Associations across the negative and positive faces datasets were identified. However, in the first negative faces dataset, we expect half of the associations to be false positives, and in the second positive faces dataset, the estimates of significance are difficult to interpret as the SNPs were selected using related data. Therefore, and in line with recent guidelines for replicating genotype–phenotype associations,27 a subset of the significant SNPs was investigated in an independent sample of Caucasians from North America. The replication experiments were designed to concentrate on those SNPs most likely to be involved in face processing. The different levels of complexity of the stimuli could cause activations; viewing faces could also inspire higher levels of attention than geometric figures as could the emotional content. However, there is a substantial body of literature pointing to a specialized role for the FFA in face processing3, 4, 5, 6 and thus we concentrate our focus on SNPs linked to this brain region, in particular in the positive faces paradigm (one SNP of particular interest, rs12485367, was associated with FFA activation in both negative and positive faces paradigms). We use the literature to argue that activations in this region are related to face processing rather than any other cognitive subtractions. For SNPs associated with other regions, a replicated finding would not have this body of work to aid in the interpretation.
The SNPs that were identified in the negative faces dataset and associated with FFA activation in the positive faces dataset were selected (there were five such SNPs, located in three regions). The analyses on activations in the fusiform gyrus used an anatomical region of interest approach, using standard fMRI analyses, which are impractical in the genome-wide association study context due to the large number of tests. The NCI-NHGRI Working Group guidelines state that replication experiments and analyses should be as similar as possible, though this is chiefly in order to remove study differences as a reason for failure to replicate.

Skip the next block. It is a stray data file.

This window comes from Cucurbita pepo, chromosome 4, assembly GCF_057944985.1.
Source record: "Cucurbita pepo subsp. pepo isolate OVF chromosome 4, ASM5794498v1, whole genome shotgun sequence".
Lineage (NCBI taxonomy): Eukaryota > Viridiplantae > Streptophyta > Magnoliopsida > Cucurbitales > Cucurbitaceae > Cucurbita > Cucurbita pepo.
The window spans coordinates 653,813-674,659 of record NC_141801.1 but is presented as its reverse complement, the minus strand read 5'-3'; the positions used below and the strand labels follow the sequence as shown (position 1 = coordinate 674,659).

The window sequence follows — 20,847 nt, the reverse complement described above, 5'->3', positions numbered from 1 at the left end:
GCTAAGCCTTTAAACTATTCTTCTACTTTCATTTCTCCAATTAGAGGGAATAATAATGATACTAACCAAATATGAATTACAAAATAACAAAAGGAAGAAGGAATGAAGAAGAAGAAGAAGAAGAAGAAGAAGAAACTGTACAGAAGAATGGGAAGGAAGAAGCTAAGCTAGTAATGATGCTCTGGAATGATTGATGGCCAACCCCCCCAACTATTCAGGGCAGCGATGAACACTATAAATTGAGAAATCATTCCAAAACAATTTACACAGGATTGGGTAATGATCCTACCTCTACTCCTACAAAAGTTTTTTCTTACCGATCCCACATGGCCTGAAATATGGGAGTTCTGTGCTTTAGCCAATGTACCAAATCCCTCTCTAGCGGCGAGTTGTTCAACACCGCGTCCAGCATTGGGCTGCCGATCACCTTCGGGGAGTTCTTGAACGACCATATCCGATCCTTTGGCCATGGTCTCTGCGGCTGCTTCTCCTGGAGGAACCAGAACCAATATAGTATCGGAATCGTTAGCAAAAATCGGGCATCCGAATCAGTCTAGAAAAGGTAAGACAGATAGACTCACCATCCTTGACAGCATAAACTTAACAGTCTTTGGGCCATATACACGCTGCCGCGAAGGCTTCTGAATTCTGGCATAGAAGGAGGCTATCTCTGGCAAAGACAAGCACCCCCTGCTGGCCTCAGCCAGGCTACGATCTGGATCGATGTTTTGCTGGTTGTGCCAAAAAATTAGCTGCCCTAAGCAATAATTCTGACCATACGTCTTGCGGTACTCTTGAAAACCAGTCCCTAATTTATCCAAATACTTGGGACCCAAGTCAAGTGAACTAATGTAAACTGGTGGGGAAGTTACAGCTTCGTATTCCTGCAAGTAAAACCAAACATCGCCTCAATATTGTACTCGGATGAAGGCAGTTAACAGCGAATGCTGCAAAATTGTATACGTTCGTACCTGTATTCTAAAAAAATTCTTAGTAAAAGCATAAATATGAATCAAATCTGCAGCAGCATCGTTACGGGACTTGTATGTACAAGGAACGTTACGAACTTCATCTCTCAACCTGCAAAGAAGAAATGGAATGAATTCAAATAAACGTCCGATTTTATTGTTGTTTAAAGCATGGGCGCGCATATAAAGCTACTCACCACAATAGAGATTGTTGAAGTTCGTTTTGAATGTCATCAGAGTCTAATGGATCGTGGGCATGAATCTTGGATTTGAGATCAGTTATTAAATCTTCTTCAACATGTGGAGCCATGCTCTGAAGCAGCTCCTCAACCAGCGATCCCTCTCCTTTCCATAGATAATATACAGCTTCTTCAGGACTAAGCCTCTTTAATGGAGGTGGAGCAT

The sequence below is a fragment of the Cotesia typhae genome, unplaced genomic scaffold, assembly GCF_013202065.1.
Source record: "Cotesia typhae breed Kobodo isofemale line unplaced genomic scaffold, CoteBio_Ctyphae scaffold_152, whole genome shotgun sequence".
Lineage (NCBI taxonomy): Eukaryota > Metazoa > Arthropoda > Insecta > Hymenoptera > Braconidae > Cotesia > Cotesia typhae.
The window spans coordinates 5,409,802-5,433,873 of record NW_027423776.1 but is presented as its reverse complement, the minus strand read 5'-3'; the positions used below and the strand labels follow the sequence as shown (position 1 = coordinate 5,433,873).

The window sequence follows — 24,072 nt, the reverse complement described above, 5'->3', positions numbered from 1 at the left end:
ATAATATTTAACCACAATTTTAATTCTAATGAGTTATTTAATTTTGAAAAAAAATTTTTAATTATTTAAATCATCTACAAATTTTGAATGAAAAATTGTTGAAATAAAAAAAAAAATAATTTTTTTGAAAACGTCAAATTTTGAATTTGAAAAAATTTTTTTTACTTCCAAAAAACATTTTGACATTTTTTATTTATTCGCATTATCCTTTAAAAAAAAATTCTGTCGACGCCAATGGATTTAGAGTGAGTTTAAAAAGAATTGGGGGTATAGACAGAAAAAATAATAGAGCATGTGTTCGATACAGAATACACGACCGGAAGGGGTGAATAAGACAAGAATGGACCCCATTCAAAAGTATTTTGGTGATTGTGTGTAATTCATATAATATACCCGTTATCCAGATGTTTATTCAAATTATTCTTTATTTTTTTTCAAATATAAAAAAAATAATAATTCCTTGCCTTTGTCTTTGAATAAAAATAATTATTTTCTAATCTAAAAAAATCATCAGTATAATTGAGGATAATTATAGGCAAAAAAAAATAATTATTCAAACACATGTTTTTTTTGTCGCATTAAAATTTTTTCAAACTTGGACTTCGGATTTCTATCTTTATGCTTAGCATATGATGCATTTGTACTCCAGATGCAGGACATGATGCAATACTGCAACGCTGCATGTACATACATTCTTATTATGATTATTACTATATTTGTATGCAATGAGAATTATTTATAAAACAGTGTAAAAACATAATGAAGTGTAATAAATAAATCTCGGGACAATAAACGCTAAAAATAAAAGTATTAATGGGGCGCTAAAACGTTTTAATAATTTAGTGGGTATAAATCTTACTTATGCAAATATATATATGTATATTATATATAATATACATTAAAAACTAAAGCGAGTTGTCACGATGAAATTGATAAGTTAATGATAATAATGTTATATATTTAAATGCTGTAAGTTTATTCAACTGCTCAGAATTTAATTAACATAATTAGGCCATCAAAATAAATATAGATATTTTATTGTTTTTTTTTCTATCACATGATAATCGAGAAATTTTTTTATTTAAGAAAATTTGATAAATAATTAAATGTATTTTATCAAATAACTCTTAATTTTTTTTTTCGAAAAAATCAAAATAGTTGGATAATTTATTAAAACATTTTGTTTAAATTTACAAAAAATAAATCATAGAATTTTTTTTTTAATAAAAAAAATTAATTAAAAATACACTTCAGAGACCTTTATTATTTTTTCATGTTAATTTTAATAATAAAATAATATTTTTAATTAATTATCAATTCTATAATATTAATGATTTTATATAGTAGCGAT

The replication sample consisted of healthy middle-aged volunteers who completed a similar fMRI task15, 16, 17 from which the Norwegian paradigms were derived. These participants were genotyped using the Illumina platform. The SNPs upstream of SLC24A3 (20p11.23), had a proxy on the Illumina platform (rs6081495). Another SNP, rs16992973 near RP4-764O22-001 (20p12.3), had a proxy in rs6038686. All proxies were in complete linkage disequilibrium (R2 and D′ equal 1 in the European ancestry population of the HapMap project28). The final SNP, rs12485367 in TMEM212 (3q26.31), did not have a proxy on the Illumina platform and was individually genotyped.
A significant association between rs12485367 (TMEM212) and right fusiform gyrus activation was obtained (x=20, y=−68, z=−14, t=4.77, P=0.004, FWE-corrected, kE=92; see also Figure 2). As in the original experiments, participants carrying the minor (G) allele showed higher fusiform gyrus activation relative to C homozygotes. Significant association between rs6038686 (RP4-764O22-001) and right fusiform gyrus activation (x=26, y=−52, z=−14; T=4.07, P=0.043, FWE-corrected, kE=80; see Figure 3) was also found; such that participants carrying the minor (G) allele showed relatively heightened activation. Again, this matches the result from the Norwegian sample. As in the rs12485367 analyses, the right fusiform gyrus activation remained significant after FWE correction over the search volume of an anatomical fusiform gyrus region of interest. Finally, rs6081495 did not show a significant association with fusiform gyrus activation.
The present findings represent a demonstration of an association between common gene variation and neural function associated with face processing. Validation of some of the initial results using a parallel experiment and replication of the most promising candidates in an independent population was used. It is also important to note that the original associations with fusiform gyrus activation in the Norwegian discovery sample were identified when searching across all neural regions sensitive to the task and not through the narrow window of an anatomical region of interest approach.